Edmontonian Quinn Wade saw a growing need for food supports in the city and came up with a creative solution: a community food hamper.
It works similar to a little free library except instead of books, it’s for food.
“People come and they can put food in and other people who need it can take food out,” Wade explained.
Wade’s drag family, the Lovegoods, turned a beat-up old recycling box into the first Lovegood Food Exchange Box at the end of April.
They placed it in Paul Kane Park, at 103 Avenue and 121 Street.
“If I’m needing food and having to use the food bank, then other people are,” Wade thought.
“Then COVID(-19) came about and everybody was out of work pretty much, so that need was going to be even greater.”
So far, more than 7,000 items have circulated through the box, including canned foods, fresh fruit, pasta, cereal and bottled water.
Sometimes, notes of thanks are left in the box.
“We’ve had people come by and say, ‘You fed us for two months, you kind of kept us going,’” Wade said.
Based on the popularity of the original box, 15 others are now being made for other vulnerable communities in Edmonton.
“I think our priority is to get these food boxes into really high-need food areas. So Alberta Avenue, we want to get one in — and Abbotsfield,” explained Renee Vaugeois, executive director with the John Humphrey Centre for Peace and Human Rights.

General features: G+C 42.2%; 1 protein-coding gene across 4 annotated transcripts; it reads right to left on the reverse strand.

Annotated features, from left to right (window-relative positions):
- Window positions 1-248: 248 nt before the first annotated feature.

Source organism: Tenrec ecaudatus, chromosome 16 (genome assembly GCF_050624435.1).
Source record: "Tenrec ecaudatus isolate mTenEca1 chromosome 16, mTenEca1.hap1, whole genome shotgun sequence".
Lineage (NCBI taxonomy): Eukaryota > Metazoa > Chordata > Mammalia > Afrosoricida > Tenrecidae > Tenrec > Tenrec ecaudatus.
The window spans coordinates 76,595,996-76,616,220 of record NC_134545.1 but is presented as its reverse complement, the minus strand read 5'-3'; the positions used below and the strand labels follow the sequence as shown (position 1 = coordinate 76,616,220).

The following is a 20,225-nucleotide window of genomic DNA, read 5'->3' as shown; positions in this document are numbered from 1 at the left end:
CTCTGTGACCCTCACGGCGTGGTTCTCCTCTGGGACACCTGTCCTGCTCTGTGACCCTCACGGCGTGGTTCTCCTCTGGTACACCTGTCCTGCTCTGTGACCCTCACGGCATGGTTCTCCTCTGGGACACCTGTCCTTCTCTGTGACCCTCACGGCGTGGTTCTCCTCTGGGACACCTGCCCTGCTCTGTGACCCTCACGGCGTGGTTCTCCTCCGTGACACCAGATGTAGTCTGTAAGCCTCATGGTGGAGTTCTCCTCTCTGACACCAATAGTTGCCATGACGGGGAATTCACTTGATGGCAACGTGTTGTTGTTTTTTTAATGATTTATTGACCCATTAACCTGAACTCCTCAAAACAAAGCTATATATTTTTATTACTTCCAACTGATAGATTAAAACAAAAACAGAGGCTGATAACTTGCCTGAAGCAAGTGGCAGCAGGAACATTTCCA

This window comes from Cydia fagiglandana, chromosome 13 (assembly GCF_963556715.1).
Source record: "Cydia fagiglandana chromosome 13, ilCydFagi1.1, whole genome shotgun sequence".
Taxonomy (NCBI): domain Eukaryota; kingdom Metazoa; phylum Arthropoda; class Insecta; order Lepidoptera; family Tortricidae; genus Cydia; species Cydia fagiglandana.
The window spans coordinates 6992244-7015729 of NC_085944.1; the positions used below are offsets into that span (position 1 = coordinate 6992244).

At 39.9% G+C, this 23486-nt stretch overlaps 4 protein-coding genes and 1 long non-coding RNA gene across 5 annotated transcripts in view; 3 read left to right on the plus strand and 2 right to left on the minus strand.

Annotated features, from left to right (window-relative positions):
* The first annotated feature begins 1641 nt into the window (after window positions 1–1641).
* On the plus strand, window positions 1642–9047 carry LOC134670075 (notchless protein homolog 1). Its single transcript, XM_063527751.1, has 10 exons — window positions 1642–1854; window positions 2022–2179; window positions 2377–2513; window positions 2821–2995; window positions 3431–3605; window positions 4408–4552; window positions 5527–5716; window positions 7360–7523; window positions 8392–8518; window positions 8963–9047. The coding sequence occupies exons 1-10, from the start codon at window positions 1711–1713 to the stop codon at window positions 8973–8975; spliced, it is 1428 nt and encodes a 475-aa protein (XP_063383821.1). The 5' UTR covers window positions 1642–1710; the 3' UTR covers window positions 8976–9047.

Vaugeois is helping ensure the boxes don’t sit empty.
“Picking up food here at the food bank and helping support those exchange boxes to make sure they have a stock in them, at times, to make sure there’s something people can access,” she said as she loaded up her van with food.
Vaugeois said she likes that the Lovegood boxes don’t have any obstacles for people to use them — there’s no identification required, no forms to fill out and no waiting.
“It’s a really good space for people to access food with dignity, but also for people to provide and give,” she explained. “There’s also been school supplies put in there, there’s been masks put in there, it’s become this little community hub.
“Sometimes, when people need food, it’s not three or four days from now, it’s now. They offer a really immediate way for people to access food.”
She is worried though, that demand for supports like this could soon spike.
“It’s back to school, but I think we’re also worried it’s CERB ending, the benefits ending — the food demand is going to increase.”
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Vaugeois and Wade hope the expansion of the Lovegood boxes will help, but to do so, they also need more volunteers or “box guardians.”
“What it requires is checking in on the box twice a day, doing a good sanitization of the box — making sure it’s good and clean, making sure there’s nothing unnecessary or unwanted in there and just monitoring the supply and stock,” Vaugeois said.
Anyone wanting to take part is encouraged to email [email protected]
And if people want to donate, Wade says that’s easy.
“Just come down here, put the food in and it’s just totally anonymous.”
The boxes have been a source of hope for Wade through the pandemic.
“Some days I’m feeling really down and I’ll come here and it lifts my spirits to see that there’s food in the box and people are using it.”
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